I love working with Annkissam, and one of my favorite tasks is assisting in organizing their pro bono, sales-pitch-free tech consultation events for local nonprofit professionals.
The next pro bono event will be on the evening of March 31st at the Cambridge Innovation Center.
Tech Networks of Boston and 501 Partners will be serving as co-hosts; I love to see these three mission-driven nonprofit technology assistance firms collaborating to serve nonprofit organizations.
I also love to see a wide range of other nonprofit technology mavens volunteering a few hours of their time at these events to offer consultations to any of the nonprofit guests who request assistance and advice. In addition to the immediate help that this provides to the attendees, the event is a opportunity for nonprofit techies to do skills-based volunteering together, and sends a crucial message about our ability to collaborate.
Here is the all-star March 2015 team of nptech volunteers!
On Monday, November 3rd, Annkissam, Tech Networks of Boston, and 501Partners
will be co-hosting an evening of pro bono, sales-pitch-free tech consultations for local nonprofit professionals!
This event will take place at the Venture Cafe in Kendall Square. Nearly seventy nonprofit professionals will be able to have short one-to-one consultations with as many mavens as they like. (I will be one of them, offering consultations about strategic tech planning, knowledge management, social media, web strategy, and some other topics.)
I want to give a big shout out to my fellow mavens, who are volunteering to serve the nonprofit attendees in a completely sales-pitch-free environment:
In addition to the excitement of an event that enables me to work with a slew of nonprofits that are making the world a better place, I love the idea of showing the world that our local community of nonprofit technology professionals is a surprisingly collaborative one. Three nonprofit technology assistance companies are coming together to host and underwrite the evening, and the 21 mavens will be working side by side in one room. We’ll be encouraging all of our guests from the nonprofit sector to solicit second, third, and fourth opinions. The goal isn’t to block them from exposure to other vendors, but to make sure they have the information they need and an opportunity to identify resources that are a good fit for their needs.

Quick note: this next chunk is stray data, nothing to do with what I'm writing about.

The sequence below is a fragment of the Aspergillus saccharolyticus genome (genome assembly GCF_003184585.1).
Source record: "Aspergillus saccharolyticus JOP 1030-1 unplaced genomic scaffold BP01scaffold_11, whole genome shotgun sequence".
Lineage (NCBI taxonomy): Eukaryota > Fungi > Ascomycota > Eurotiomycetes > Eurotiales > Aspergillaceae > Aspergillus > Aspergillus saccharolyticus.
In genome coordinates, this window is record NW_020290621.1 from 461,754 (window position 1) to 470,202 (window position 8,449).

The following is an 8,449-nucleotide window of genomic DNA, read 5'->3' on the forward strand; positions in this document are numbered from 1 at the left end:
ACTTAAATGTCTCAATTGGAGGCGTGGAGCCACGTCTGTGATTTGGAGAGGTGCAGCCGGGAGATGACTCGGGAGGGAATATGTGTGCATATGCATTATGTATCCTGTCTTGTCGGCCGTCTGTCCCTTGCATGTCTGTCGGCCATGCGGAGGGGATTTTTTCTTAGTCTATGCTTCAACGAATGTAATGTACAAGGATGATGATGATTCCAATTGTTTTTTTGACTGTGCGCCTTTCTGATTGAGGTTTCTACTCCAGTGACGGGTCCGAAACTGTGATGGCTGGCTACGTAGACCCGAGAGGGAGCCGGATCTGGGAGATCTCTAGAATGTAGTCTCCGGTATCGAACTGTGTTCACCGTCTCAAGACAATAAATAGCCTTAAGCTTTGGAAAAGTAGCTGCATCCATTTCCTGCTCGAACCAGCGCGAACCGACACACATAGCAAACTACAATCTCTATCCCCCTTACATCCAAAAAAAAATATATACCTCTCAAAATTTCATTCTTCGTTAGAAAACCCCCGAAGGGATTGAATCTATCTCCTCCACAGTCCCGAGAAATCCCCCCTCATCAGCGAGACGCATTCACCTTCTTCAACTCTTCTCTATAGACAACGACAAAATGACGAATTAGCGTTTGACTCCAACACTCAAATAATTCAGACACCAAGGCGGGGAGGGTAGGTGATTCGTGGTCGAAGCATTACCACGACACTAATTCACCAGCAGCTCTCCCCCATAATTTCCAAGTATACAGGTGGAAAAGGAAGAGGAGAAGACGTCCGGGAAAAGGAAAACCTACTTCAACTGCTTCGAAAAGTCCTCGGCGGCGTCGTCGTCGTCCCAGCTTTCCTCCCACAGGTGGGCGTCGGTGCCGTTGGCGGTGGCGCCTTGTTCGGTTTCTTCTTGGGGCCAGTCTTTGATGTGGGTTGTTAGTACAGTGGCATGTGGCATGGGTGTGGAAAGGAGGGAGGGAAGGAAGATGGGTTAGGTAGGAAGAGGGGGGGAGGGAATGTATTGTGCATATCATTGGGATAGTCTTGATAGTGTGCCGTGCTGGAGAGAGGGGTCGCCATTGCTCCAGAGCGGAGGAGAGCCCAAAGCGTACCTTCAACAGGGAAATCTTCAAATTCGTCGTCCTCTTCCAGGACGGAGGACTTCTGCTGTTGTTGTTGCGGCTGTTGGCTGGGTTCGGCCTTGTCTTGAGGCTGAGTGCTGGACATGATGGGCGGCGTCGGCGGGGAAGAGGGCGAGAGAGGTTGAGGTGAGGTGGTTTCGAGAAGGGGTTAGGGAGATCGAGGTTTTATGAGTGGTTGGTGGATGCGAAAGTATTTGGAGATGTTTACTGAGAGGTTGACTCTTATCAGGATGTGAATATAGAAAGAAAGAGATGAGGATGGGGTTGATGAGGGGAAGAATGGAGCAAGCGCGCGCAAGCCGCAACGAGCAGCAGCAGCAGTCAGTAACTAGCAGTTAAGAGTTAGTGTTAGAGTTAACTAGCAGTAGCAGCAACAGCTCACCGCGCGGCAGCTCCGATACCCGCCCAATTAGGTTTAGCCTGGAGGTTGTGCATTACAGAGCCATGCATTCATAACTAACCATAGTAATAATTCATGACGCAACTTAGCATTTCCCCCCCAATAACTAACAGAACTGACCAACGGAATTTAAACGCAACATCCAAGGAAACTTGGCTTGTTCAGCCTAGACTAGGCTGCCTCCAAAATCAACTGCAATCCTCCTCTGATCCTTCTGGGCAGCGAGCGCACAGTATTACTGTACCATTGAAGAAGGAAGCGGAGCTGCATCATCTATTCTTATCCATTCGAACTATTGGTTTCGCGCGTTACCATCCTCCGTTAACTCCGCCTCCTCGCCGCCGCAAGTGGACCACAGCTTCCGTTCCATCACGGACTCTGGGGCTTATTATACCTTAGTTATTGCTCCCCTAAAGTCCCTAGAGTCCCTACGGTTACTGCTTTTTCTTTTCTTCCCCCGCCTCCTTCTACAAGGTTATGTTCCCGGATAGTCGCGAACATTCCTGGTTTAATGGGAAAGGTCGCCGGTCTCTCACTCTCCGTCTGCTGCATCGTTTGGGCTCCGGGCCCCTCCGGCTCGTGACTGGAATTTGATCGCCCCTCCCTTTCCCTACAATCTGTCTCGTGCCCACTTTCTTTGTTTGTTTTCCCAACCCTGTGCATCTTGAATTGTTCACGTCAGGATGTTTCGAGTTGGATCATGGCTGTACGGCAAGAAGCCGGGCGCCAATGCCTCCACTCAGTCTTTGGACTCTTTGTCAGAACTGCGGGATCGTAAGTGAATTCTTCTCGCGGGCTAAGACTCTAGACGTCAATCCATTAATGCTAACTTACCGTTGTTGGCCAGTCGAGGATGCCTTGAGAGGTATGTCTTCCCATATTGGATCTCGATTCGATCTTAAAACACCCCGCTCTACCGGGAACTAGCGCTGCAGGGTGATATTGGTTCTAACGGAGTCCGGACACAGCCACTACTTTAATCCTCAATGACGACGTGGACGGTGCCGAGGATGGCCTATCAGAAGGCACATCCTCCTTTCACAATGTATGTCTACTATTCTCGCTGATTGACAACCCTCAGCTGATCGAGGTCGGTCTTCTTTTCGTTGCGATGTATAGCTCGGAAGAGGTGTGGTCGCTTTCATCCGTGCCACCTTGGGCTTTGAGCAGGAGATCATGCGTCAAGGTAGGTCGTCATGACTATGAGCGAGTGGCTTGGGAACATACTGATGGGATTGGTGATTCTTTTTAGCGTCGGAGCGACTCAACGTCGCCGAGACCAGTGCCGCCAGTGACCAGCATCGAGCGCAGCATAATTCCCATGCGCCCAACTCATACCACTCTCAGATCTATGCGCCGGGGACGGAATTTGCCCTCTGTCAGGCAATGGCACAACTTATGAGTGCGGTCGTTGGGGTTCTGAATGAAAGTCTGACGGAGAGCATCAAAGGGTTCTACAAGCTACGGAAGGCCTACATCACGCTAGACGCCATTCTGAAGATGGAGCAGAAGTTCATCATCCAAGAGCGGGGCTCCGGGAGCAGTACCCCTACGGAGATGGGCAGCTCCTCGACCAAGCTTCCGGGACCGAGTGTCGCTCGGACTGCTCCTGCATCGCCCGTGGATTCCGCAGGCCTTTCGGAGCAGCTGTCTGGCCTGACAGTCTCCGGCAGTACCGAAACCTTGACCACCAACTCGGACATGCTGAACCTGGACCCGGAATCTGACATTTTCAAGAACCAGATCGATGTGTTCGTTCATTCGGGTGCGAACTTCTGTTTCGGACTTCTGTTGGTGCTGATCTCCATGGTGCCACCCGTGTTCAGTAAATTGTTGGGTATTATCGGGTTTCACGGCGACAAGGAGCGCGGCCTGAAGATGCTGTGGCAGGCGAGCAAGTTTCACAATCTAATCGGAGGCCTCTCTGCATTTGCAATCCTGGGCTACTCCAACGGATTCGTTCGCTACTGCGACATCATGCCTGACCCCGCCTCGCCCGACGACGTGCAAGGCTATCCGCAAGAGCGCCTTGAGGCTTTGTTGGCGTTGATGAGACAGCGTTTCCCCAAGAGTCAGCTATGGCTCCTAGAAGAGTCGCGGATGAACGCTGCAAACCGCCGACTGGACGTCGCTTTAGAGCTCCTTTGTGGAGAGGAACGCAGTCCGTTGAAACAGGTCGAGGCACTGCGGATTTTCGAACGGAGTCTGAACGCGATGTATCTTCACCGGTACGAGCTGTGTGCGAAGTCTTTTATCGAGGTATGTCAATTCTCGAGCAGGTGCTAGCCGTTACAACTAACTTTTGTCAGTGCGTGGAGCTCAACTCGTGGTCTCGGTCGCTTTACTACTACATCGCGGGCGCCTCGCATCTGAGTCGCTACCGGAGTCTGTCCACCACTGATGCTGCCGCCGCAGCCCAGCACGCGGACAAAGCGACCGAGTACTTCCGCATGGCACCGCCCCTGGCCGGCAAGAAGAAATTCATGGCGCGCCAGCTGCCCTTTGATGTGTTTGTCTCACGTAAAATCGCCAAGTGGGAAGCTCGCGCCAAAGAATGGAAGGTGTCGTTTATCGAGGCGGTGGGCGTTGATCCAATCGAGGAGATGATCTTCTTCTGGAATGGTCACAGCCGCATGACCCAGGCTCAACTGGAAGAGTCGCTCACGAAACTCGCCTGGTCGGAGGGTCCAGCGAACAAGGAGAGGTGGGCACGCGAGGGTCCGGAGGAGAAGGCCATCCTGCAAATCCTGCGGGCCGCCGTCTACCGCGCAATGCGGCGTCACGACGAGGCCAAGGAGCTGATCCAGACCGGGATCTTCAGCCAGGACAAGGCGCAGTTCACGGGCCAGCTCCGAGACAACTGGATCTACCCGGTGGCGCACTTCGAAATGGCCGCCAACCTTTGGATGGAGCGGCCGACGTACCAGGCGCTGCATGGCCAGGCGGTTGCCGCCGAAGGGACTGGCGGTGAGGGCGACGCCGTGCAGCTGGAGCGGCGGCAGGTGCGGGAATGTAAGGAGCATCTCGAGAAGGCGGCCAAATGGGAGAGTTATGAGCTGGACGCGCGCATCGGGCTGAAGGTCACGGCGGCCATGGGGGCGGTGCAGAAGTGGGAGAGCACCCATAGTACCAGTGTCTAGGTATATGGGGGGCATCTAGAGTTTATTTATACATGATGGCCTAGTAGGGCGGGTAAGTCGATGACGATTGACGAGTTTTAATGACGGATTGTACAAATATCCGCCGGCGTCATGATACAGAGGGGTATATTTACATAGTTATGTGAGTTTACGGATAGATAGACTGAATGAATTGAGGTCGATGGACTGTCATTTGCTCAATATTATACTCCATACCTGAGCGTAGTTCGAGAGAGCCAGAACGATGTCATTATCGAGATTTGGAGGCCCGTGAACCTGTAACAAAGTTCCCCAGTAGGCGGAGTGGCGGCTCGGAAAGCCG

First of all, a personal resolution: I will not whine.
The Boston Indicators Project, which is an initiative by the Boston Foundation and the Metropolitan Area Planning Council, relaunched its web site in November, and I was not invited to the event. I will subdue my inclination to pout, and move on to praising the new web site.
Fortunately, a fellow Boston Technobabe, Kat Friedrich, did attend; you therefore have the option of skipping my blog article and going straight to hers. Kat’s focus is on “How Nonprofits Can Earn News Coverage Using Data Visualization,” which is certainly a great take-away for mission-based organizations.
My interest is slightly different. Here are a few things that are especially striking:
- Measuring what we value. This principle is prominently displayed on the relaunched web site, and is one that I learned in 2002 from the Boston Indicators Project’s co-founder and director, Charlotte Kahn. (I worked on the 2003 indicators report, which was the very first to be webified.) The version I heard from her own lips is “we should measure what we value, rather than only valuing what we can measure.” It’s not enough to throw together a lot of data about our region, simply because it’s available. We have to think about what it means, why it’s important, and it helps us understand the most effective strategies for positive change.
- Democratizing the data. This is a principle that I learned both from Charlotte and from Barry Bluestone; the latter is a professor at Northeastern University and has been enormously influential in the evolving Boston Indicators Project. Democratizing the data means more than making canned reports available; it entails a constant effort to increase the interactivity of the web site, so that anyone concerned about the future of our region can slice and dice crucial data, and thereby go beyond the Boston Indicators Report to conclusions and initiatives of his or her own. For that, we must thank not only Charlotte and Barry, but two of my other great favorites: Tim Gassert, the Boston Foundation’s director of web communications, and Georges Grinstein, a professor of computer science at University of Massachusetts at Lowell and one of the trailblazers in the creation of the Weave data visualization tool.
The new Boston Indicators web site is great example of nonprofit technology in the service of a mission that is much greater any one community foundation or specific region. I happen to live in the greater Boston area, so I’ve been more easily drawn to it than I would be if I were living elsewhere. But it’s an example to any individual or organization, of the power of the universal access to the significant data, and the importance of analyzing it in ways that benefit the community.